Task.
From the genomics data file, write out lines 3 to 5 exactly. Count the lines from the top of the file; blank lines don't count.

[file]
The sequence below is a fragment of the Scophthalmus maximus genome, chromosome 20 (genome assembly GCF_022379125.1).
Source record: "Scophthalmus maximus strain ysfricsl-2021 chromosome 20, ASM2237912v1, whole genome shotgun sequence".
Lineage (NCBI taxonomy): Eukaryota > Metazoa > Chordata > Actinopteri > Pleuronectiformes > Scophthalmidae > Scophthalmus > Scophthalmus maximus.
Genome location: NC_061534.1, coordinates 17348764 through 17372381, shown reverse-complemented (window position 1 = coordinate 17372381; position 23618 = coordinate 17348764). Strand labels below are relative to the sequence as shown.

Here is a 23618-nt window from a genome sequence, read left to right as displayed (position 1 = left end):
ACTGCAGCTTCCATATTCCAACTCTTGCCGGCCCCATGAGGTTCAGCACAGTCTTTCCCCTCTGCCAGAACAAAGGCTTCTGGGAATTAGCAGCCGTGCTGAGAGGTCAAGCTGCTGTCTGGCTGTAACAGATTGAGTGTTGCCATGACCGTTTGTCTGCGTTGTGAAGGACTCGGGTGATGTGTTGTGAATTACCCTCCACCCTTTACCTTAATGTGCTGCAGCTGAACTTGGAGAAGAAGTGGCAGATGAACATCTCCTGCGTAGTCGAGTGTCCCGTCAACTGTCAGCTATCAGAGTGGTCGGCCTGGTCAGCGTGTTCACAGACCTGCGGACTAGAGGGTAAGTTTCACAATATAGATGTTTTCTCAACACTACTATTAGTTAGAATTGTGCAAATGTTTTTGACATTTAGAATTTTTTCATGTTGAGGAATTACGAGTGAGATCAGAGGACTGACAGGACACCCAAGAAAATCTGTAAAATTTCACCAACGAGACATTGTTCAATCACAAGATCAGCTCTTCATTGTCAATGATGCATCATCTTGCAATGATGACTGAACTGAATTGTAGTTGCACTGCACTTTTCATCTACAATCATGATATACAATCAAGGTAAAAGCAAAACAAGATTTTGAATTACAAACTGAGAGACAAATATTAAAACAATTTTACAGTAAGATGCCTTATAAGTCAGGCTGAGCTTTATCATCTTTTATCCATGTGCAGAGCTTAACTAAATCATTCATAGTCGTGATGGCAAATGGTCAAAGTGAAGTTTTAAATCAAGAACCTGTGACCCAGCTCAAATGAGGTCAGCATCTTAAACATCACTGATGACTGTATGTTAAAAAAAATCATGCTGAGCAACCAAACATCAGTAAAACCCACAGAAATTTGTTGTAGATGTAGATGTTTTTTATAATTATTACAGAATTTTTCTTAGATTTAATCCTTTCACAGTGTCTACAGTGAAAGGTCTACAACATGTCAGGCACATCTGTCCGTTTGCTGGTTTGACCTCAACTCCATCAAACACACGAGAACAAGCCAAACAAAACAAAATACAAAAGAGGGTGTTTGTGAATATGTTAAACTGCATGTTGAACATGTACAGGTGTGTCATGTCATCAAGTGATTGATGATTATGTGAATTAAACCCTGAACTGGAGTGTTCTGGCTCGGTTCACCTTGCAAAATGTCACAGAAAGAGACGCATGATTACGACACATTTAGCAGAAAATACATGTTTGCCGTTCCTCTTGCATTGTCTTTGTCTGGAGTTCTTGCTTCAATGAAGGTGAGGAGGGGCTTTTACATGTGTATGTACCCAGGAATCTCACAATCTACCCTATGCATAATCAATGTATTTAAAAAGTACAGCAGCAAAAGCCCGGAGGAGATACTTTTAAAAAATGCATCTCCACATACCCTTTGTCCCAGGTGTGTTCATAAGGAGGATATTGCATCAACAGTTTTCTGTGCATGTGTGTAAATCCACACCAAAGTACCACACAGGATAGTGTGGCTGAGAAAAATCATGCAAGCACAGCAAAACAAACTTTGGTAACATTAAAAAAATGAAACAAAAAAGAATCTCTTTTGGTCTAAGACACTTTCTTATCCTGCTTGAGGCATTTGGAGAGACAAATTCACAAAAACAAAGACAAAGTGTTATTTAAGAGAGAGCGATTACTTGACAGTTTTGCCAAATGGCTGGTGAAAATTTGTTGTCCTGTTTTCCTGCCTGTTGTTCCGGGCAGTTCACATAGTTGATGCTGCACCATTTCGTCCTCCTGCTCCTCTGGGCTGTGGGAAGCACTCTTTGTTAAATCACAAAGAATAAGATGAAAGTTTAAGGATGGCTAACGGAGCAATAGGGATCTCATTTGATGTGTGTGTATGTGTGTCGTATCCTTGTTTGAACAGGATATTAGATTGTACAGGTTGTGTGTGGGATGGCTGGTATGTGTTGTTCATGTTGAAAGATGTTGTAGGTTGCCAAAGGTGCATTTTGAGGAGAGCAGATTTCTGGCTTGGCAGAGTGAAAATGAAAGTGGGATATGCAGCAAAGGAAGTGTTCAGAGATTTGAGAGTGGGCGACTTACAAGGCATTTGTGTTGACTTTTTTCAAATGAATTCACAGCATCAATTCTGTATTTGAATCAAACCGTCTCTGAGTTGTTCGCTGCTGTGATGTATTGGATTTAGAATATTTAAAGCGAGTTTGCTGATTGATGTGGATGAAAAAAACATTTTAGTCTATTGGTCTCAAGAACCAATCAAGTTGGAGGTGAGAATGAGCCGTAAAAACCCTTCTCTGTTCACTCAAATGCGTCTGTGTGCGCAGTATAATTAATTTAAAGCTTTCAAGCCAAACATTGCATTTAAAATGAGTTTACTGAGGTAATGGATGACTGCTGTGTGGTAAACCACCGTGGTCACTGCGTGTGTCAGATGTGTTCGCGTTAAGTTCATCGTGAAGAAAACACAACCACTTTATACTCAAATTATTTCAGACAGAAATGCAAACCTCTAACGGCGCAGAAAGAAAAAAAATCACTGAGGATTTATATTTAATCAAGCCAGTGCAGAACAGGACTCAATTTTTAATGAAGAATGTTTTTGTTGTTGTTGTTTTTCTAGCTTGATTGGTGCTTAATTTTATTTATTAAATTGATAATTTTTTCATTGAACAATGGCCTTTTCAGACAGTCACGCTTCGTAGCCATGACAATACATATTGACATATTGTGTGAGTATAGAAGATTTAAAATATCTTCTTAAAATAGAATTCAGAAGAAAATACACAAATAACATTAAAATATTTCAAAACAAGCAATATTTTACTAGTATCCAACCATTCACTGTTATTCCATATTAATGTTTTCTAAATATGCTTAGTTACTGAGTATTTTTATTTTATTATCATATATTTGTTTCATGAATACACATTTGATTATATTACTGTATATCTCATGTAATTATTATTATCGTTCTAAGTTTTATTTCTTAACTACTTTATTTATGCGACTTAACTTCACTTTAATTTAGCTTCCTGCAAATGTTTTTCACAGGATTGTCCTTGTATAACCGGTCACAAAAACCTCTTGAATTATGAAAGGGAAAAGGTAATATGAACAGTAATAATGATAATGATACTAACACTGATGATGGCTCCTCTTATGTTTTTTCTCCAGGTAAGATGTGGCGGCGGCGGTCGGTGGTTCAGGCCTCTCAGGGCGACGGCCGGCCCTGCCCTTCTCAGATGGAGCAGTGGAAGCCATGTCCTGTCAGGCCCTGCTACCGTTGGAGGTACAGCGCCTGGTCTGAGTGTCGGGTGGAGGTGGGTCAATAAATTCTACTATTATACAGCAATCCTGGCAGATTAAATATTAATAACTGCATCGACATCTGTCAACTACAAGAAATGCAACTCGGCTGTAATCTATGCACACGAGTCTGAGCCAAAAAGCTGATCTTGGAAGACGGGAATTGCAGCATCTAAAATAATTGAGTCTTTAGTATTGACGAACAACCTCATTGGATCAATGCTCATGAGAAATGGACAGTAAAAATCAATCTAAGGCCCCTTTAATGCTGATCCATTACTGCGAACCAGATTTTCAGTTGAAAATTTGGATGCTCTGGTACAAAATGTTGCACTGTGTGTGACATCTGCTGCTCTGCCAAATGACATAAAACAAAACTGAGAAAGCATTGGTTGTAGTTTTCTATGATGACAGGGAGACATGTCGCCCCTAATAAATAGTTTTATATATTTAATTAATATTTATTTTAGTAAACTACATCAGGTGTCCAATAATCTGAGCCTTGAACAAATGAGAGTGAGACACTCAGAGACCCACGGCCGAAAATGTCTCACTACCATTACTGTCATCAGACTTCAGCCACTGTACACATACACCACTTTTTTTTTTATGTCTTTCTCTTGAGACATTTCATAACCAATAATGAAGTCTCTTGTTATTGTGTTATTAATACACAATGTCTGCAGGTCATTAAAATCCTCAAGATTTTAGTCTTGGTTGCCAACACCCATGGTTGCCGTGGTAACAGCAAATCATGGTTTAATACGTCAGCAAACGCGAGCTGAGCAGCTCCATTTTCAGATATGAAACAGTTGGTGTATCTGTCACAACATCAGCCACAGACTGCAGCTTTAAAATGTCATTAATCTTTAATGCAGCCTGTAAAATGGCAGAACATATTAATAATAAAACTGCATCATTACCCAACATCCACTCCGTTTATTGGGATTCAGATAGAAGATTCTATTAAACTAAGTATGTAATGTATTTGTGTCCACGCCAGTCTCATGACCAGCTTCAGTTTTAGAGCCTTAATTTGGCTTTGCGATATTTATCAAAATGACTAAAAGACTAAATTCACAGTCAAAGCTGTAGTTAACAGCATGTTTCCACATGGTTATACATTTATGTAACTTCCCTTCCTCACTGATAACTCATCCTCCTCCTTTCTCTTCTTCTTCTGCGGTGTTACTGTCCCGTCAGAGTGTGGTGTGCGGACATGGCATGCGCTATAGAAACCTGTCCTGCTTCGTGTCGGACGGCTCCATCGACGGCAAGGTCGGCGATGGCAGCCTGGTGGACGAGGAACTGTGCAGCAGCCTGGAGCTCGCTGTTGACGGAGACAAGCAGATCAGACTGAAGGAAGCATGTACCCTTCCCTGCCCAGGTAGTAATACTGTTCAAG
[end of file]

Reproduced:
Lineage (NCBI taxonomy): Eukaryota > Metazoa > Chordata > Actinopteri > Pleuronectiformes > Scophthalmidae > Scophthalmus > Scophthalmus maximus.
Genome location: NC_061534.1, coordinates 17348764 through 17372381, shown reverse-complemented (window position 1 = coordinate 17372381; position 23618 = coordinate 17348764). Strand labels below are relative to the sequence as shown.

Here is a 23618-nt window from a genome sequence, read left to right as displayed (position 1 = left end):